The permitting process for major infrastructure projects is broken. It can take longer to get government permits than it takes to construct a project. It takes on average approximately five years to complete an environmental impact statement, a federal requirement for many projects. And depending on the type of project, permitting can involve state and local approvals in addition; to a myriad of federal permits.
The Association of General Contractors of America described the current situation well in testimony before the Senate stating:
“These processes are bureaucratic, lengthy, complex, and duplicative. They involve multiple interrelated approvals within a labyrinth of numerous agencies. Throughout these processes, too often, litigation abounds. Delays deny the public the substantial benefits that come from a construction project: improving our economy, our competitiveness, and our quality of life.”
To their credit, Congress and the administration in recent years have taken steps to improve the federal permitting process. Title 41 of the Fixing America’s Surface Transportation Act (FAST-41) established a process for environmental review that caps the amount of time for reviews, places a statute of limitations on lawsuits on reviews, and designates a lead agency that coordinates concurrent reviews among all reviewing agencies. This is a great start, but more must be done not only to expand these streamlining steps for environmental reviews, but to take additional steps to speed up final permit decisions.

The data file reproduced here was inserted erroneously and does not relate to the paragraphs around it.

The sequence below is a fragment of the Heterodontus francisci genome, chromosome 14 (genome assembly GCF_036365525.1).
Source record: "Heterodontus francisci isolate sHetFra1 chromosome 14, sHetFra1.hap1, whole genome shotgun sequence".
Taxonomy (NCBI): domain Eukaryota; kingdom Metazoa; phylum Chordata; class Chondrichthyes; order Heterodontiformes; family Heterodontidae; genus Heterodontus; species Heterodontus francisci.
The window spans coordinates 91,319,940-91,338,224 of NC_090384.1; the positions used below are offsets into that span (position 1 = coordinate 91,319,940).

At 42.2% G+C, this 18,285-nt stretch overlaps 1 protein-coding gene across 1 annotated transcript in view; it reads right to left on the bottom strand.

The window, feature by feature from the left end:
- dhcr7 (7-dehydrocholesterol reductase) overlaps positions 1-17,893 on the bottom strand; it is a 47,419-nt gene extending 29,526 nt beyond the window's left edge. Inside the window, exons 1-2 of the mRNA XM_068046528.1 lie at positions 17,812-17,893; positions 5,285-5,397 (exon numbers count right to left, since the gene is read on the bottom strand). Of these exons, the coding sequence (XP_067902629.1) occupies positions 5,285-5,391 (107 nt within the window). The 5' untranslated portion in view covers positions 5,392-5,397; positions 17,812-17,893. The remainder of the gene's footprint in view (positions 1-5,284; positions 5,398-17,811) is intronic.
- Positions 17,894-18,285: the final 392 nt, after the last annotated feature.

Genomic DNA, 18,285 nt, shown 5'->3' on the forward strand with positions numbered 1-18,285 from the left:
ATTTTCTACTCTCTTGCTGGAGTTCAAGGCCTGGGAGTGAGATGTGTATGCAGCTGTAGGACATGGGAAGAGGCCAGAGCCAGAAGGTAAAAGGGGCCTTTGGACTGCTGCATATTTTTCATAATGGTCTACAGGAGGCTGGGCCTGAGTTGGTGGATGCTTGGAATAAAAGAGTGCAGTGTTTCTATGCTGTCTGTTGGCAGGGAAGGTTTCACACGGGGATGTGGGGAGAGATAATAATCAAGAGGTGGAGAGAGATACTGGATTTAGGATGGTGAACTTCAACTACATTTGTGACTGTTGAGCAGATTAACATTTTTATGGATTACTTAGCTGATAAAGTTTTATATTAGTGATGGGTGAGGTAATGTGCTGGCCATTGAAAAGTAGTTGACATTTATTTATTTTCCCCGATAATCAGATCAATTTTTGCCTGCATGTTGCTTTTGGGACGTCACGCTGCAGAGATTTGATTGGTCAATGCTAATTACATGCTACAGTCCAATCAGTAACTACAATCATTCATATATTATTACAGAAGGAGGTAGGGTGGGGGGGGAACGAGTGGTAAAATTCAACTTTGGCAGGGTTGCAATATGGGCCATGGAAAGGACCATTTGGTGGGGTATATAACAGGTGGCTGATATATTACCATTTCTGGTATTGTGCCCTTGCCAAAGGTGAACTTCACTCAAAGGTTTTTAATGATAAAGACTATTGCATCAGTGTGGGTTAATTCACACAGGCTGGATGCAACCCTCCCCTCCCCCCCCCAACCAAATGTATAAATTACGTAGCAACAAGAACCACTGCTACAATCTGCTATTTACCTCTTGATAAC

It should never take more than two years to complete all federal permits required for an infrastructure project.
And this is am imminently achievable goal. Many of our global economic competitors, including Germany, Canada, and Australia, complete environmental permitting reviews in under 2 years—all while providing environmental protections equaling or exceeding those in the U.S.
It is critical that any infrastructure package include meaningful reforms to the federal environmental review and permitting processes.
The Chamber recommends the following common sense reforms:
- Merge sequential and duplicative federal environmental reviews;
- End duplication of previously completed environmental reviews and studies;
- Implement citizen suit reform to prevent misuse of environmental laws and ensure that post-approval lawsuits do not needlessly delay projects; and
- Codify the “One Federal Decision” approach so there is a single agency responsible for shepherding a project through the approval process.
In addition, projects that benefit from federal funding or financing should be subject to a similar requirement with respect to state and local permits: as a condition of receiving federal funds, states must agree to ensure the process should never take more than two years and should run concurrently with the federal permitting process.